(Also Read - How This Woman Is Healing Orphaned Children Through Books)

After I began teaching, people would taunt what was the need to carry out all this activism. My husband wasn’t happy either - out of concern he had for my life. But now he has given up. In fact, he helps. He is an advocate with the High Court and at times when I extend a helping hand to fight for the justice for people who cannot fight for themselves, he serves us by being the lawyer for free. My husband has changed but others in town still pass taunts at me.

While improving the literacy rate in Bihar is a cause closest to my heart, I do not remain a silent bystander upon seeing any wrongdoing around me. There was one incident earlier in 2018 when someone reached out to me for help in the case of an 8-year-old girl whom a 40-something man had raped. I stuck my neck out to bring justice to the little one despite the death threats I kept receiving and the sleepless nights I had to endure…

Whatever the challenge, I am determined that I am not giving up. Determination was how I overcame and still overcome all the challenges.

Sarita assembling books

But, why put your life in danger?

Because I am convinced there is no life better than being human. Even if I am to lose my life, I’ll be glad that people who I have helped will remember me. That’s enough.

Where does the money to sustain the study point come from?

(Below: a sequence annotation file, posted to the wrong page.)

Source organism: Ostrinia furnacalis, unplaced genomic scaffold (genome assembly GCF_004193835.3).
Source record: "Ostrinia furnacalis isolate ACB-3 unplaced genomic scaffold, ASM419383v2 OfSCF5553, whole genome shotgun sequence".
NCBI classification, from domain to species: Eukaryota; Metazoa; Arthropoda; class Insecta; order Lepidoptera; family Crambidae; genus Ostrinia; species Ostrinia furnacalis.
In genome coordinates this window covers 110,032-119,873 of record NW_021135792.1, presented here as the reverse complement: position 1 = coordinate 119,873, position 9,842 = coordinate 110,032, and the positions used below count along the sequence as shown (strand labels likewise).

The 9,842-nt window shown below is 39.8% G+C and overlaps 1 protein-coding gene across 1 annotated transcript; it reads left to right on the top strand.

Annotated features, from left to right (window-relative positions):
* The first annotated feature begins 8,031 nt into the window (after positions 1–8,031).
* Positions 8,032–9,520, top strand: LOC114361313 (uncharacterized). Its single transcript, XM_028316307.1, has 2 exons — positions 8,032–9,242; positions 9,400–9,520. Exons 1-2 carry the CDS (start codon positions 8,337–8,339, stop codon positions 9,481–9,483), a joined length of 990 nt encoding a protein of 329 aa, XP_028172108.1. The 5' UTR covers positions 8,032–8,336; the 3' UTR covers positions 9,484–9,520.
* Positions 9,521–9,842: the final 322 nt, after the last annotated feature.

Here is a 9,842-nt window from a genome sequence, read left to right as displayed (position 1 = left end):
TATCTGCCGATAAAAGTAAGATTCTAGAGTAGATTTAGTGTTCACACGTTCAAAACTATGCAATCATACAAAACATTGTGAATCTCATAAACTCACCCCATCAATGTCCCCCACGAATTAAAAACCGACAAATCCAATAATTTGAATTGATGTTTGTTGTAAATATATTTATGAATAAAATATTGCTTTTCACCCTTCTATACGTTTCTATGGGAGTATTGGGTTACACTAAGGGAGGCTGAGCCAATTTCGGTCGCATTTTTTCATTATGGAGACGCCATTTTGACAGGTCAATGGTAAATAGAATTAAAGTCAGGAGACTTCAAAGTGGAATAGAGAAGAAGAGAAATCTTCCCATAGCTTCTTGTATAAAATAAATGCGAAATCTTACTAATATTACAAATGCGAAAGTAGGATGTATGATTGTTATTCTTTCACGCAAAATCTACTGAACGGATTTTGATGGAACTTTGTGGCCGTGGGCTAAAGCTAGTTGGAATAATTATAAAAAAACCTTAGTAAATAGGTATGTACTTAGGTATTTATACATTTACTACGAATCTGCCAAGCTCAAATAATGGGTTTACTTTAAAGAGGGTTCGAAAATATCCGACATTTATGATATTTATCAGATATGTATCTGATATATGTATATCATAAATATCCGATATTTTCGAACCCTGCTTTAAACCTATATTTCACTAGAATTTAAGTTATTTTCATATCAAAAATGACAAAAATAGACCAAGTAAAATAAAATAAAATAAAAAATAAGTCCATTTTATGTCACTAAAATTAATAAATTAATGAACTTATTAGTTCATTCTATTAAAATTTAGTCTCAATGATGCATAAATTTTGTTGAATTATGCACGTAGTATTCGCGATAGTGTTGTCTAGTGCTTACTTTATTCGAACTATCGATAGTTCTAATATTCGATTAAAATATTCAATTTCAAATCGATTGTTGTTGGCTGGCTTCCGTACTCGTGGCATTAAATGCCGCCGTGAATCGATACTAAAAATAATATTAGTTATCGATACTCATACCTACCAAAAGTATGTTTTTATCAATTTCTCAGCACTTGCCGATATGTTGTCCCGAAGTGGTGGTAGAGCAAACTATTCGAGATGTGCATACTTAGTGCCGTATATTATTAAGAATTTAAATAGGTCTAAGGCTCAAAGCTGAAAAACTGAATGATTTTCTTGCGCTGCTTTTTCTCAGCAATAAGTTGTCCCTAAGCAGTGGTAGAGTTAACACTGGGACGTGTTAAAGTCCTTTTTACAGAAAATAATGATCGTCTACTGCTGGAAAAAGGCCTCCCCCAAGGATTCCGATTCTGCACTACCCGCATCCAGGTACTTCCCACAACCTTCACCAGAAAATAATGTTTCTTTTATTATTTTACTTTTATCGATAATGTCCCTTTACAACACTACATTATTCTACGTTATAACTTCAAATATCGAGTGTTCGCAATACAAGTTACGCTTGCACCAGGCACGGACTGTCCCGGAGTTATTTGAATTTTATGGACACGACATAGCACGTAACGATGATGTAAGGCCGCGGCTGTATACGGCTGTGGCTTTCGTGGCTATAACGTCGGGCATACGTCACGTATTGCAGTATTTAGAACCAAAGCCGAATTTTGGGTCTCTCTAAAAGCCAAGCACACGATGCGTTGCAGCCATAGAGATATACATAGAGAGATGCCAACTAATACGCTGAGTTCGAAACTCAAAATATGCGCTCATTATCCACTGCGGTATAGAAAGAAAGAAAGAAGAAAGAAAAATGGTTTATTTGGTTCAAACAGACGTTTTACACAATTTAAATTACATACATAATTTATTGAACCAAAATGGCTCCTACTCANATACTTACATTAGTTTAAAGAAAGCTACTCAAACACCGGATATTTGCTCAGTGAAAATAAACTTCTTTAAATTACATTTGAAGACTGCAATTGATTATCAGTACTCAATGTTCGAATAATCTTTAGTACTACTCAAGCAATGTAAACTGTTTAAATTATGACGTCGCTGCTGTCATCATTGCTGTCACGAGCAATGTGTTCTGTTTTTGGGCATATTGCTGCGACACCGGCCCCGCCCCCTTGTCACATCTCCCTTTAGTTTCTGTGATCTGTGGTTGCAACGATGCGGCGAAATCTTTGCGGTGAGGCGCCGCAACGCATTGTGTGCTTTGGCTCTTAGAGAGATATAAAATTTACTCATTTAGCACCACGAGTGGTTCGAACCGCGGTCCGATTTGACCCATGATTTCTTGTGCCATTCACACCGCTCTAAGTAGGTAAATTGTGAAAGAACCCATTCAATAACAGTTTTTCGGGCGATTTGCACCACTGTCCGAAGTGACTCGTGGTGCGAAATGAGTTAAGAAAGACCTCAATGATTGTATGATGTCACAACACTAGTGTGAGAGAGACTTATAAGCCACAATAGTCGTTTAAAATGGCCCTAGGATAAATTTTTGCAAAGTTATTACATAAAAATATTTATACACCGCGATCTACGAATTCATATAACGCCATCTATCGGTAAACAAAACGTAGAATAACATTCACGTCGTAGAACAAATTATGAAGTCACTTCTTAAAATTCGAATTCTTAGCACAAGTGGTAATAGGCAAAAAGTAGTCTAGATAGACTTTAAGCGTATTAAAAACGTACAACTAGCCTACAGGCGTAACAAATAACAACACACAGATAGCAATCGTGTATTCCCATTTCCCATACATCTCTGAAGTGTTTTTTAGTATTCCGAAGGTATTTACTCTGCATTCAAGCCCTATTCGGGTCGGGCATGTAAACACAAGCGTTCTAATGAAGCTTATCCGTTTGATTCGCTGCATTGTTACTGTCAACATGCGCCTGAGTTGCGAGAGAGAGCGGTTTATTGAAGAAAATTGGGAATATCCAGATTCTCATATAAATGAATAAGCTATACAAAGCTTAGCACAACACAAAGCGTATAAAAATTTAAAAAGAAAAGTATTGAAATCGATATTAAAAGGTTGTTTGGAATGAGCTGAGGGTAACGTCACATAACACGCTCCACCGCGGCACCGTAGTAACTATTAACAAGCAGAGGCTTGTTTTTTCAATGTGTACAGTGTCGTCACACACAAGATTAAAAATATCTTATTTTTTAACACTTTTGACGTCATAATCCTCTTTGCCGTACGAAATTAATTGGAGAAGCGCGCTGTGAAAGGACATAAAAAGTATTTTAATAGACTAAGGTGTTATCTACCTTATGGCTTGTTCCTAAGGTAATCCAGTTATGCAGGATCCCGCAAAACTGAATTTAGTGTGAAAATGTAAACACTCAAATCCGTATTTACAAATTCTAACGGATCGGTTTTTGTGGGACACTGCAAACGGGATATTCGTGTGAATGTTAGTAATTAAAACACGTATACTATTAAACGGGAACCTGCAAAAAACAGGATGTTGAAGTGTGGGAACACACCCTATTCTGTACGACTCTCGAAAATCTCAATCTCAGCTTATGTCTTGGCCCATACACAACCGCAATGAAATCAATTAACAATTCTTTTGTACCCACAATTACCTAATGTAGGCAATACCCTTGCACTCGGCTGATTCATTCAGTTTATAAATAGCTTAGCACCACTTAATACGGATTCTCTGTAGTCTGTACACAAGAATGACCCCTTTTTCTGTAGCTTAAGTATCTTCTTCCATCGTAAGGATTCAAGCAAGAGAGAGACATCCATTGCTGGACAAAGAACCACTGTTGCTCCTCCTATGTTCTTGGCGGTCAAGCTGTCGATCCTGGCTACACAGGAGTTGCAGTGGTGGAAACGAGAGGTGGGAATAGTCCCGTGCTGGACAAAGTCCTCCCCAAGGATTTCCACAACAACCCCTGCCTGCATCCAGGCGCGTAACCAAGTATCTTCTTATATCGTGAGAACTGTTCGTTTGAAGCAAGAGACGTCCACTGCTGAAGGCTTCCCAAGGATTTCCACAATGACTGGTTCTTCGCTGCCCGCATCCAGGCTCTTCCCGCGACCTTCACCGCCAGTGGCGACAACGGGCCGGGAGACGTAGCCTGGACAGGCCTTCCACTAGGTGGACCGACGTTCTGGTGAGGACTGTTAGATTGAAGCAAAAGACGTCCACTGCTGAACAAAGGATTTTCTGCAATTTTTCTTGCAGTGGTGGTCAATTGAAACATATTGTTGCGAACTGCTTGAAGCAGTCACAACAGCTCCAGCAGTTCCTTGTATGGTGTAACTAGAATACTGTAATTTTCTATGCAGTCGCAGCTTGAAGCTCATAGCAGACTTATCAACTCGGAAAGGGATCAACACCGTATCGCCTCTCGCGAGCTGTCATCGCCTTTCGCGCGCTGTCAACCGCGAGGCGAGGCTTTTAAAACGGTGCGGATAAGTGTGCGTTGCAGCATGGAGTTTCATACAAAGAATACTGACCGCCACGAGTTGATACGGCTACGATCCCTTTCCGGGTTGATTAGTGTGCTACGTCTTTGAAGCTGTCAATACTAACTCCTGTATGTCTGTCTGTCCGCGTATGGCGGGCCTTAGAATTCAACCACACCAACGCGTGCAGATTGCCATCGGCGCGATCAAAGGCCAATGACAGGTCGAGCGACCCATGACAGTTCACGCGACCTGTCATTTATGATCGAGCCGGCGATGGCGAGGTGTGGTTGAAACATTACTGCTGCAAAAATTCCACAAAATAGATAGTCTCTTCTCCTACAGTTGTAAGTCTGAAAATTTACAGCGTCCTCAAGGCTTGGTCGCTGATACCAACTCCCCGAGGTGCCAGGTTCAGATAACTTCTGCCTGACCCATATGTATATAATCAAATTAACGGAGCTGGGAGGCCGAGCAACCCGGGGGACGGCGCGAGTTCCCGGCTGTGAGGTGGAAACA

There is not much that goes into running the classes. Mostly it is books, stationery, and food that cost me money. To fund the expense, I use my salary that I earn from my job as the Legal Probation Officer with the Government of Bihar where I deal with juvenile cases in Samastipur (a district in Bihar).

I meet a lot of juvenile offenders and their families, try and understand the root cause of the problems, and work towards bringing about an improvement in them (juvenile). The job is after my heart as I get to contribute my bit in reforming juvenile delinquents. It adds to my understanding of child psychology.

Sarita in topper study point

What happens to children after they leave your study point?

Currently, the classes are on for children from Class 1 to VI. After the children learn the basics, I try and help them get a seat in any established school under the Right to Education Act. One of the high points of my job as a teacher was when a girl who I had taught found a job in the police department.

The story was like this - The girl told me that she would have to discontinue coming to the class because her parents were getting her married, even when she was a minority. I intervened and ensured that the marriage was called off. Later, she succeeded in finding employment in the police department.

Final Thoughts!

After reading her story, some of us might be looking for a way to help her, support her or maybe fund her. While most of us would still consider it very difficult to do something like this. 

But actually, you don't need to go Bihar, or to some other so-called Interior/Backward/Unprivileged areas to start something like this.

As per Smile Foundation India, around 35 Million children across India (between 6-14 years of age) aren't able to attend school.

All you need to do, is to get up, look around for those needy of your help and get started.

Share with us in Comments if you are already doing/planning something like this!

Suhani Dewra
Communications professional. Fitness freak. Meditator.